Wednesday, March 25, 2020

Digital Equipment Corporation - Diversity

Digital’s core commitment to growing beyond being a white, male dominated technology company moved into higher gear with the hiring of John Sims as Manager of Affirmative Action and Equal Employment Opportunity in 1974. He rose to become Vice President of Corporate Personnel in 1984. Early on, the “Efficacy” program was available to help hundreds of employees to deal with uncertainty, take responsibility for their careers, and manager their own career development. In addition, in a 1986 interview for US Black Engineer, Sims explained, “Very early on we recognized that there were not enough minorities and women flowing into technical careers.” The company started programs in scores of high schools and junior colleges with equipment gifts and funding. The company also deliberately located manufacturing plants in Black and Hispanic neighborhoods, and trained staff there to qualify for promotion to management.

This quote from Deborah Pace, who had been an employee at the Springfield facility, from a collection of quotations and tributes compiled by Gordon College in 2006: “I want to thank Mr. Olsen and his family for providing people in the black community with excellent job opportunities, corporate training & other great skills that were ahead of so many other Fortune 500 companies. Because of Mr. Olsen, his brother, and their passion to bring Digital Equipment Corporation into the world; a vision that help others to dream and realize their potential, I was able to work, purchase my first home, take care of my two daughters, finish my college education and gain skills that I will utilize the remainder of my life. DEC will always be a part of my life and memory. I would love to work for him again. I salute the leader, hero and great visionary man today and always.”

Women at work at Digital Equipment Corporation,
Maynard, MA. Second floor, Building 12.
Barbara Walker, an African-American lawyer with years of experience s Director, Office of Civil Rights, in the federal government, joined DEC in 1979. She started “Core Groups,” as monthly meetings at the senior management level, later expanded downward across the company, with the premise that “Affirmative action is for everyone.”  Walker’s training program began with self-assessment of one’s own stereotypes. Workshop participants were expected to build relationships with people they felt were different from them. People were expected to talk about how they felt victimized by those perceptions. These groups of 7-9 people met on company time several hours per month to discuss the different expectations of people who were racial minorities, were women, were people from different countries, of different religious beliefs, or were people with other than heterosexual orientation. Even within the confine of white male employees, the company came to realize that people in Engineering, Manufacturing and Marketing misunderstood the motivations and expectations of people outside their department.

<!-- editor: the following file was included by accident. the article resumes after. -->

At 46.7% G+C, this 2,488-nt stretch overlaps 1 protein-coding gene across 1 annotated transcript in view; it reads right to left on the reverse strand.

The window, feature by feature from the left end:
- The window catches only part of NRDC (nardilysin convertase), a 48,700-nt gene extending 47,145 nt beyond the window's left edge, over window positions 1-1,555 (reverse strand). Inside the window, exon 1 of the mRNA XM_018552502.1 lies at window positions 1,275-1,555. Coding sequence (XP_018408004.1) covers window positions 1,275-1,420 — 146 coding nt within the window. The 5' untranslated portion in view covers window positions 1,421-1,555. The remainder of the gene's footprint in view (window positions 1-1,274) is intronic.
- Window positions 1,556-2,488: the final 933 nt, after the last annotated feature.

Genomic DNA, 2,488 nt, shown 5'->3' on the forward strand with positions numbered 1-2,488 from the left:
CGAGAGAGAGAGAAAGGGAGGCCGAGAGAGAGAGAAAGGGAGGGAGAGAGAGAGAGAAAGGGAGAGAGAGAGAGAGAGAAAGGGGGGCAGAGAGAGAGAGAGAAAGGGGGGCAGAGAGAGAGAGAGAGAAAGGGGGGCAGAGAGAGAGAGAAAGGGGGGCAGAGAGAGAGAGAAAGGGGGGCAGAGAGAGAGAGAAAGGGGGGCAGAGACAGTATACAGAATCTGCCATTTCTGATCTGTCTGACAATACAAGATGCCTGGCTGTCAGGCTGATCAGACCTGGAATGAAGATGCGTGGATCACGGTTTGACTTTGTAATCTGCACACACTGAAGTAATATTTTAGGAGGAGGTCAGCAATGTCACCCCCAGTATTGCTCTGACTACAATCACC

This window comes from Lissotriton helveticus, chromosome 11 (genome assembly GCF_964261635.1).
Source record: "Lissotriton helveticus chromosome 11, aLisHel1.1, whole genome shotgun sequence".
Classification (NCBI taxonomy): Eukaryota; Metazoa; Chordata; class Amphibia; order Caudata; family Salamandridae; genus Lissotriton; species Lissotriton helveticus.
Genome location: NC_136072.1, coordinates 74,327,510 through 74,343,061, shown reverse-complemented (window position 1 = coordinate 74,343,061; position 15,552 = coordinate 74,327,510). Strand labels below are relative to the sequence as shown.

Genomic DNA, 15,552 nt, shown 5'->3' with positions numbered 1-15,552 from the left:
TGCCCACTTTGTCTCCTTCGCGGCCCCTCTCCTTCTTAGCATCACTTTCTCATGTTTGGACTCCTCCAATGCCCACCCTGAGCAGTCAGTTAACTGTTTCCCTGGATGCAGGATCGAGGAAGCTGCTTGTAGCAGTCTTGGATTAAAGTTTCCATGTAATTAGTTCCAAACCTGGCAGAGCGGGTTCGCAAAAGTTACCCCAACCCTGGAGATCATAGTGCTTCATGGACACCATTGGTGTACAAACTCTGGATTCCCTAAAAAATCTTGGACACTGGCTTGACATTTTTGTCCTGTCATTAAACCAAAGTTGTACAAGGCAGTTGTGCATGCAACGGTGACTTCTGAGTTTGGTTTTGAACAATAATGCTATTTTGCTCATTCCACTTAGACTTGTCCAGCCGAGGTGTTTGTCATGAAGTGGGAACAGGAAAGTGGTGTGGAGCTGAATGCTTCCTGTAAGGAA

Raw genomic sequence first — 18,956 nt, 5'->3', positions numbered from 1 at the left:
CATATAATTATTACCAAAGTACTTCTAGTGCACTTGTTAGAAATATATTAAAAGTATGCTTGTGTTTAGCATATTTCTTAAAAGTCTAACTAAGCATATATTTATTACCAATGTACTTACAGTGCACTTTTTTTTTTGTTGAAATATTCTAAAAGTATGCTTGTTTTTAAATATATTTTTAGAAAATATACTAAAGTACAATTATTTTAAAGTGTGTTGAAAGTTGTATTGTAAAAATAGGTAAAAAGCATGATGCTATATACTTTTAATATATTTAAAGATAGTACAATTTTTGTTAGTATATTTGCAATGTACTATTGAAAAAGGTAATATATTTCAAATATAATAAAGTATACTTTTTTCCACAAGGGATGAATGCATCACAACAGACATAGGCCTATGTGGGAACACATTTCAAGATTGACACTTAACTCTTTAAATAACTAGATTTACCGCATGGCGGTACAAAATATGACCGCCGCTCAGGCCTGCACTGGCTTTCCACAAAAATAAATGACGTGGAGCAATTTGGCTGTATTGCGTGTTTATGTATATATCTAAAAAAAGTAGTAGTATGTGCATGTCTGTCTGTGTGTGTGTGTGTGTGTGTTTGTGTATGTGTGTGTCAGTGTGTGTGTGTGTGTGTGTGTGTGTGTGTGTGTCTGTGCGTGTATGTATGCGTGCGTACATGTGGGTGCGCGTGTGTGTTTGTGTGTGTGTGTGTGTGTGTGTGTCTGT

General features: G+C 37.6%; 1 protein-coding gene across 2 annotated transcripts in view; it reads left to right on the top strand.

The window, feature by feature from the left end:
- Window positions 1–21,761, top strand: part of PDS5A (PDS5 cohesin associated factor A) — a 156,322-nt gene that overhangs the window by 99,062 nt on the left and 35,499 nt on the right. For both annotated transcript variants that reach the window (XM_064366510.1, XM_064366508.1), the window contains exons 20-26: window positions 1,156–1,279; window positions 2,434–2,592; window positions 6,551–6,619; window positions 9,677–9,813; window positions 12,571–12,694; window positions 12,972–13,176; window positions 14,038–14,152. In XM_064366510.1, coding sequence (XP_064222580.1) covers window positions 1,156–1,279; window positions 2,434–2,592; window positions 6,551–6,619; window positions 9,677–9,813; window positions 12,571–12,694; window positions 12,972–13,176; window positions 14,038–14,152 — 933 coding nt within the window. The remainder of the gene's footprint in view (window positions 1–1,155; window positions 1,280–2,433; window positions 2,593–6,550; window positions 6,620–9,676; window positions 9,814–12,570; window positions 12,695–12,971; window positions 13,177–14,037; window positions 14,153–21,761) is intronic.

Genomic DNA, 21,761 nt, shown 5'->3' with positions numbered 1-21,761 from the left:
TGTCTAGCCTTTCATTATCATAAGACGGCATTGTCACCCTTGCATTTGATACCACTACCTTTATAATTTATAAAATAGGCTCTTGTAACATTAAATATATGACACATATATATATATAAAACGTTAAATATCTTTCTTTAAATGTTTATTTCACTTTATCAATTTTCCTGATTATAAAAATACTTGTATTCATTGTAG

Women at work at American Woolen Company, 1904.
Possibly same room (ceiling higher?). Click on photos to
enlarge. Courtesy Maynard Historical Society.
The “Valuing Differences” program, which evolved from the core groups in the early 1980s, called for employees to acknowledge differences among their co-workers rather than pretending they did not exist. One of the tools was a mock questionnaire that inverted questions so frequently asked of homosexuals, to wit: “Is it possible that heterosexuality is just a phase you may grow out of?” A New York Times article from 1991 mentioned that the U.S. Labor Department had praised only three large companies for a commitment to affirmative action: Pacific Gas and Electric, IBM and DEC.

Digital was ahead of its time with this work. The company had a zero tolerance, non-discrimination policy toward gays, and provided for internal gay support groups. This was in addition to the diversity/differences Core Groups. Support groups were also encouraged for women. Managers who violated anti-discrimination policies were terminated. Were benefits quantifiable? DEC gained a reputation as a good workplace for minorities and women. The company attracted top talent, and staff turnover was below national norms. All employees felt empowered to identify problems and propose solutions. This fit well with a DEC mantra: “He who proposes, does,” meaning that a person identifying a problem was often charged with putting together a team to fix it. Clearly, it came to encompass “She who proposes, does.”


  1. Disappointing that there’s no mention of the very early work that Bill Hanson did in Manufacturing with Jackie Awerman ?

  2. I conducted a lot of research for this column, but not having myself been a DEC employee, or knowing who to research, I was limited to what I found via searches.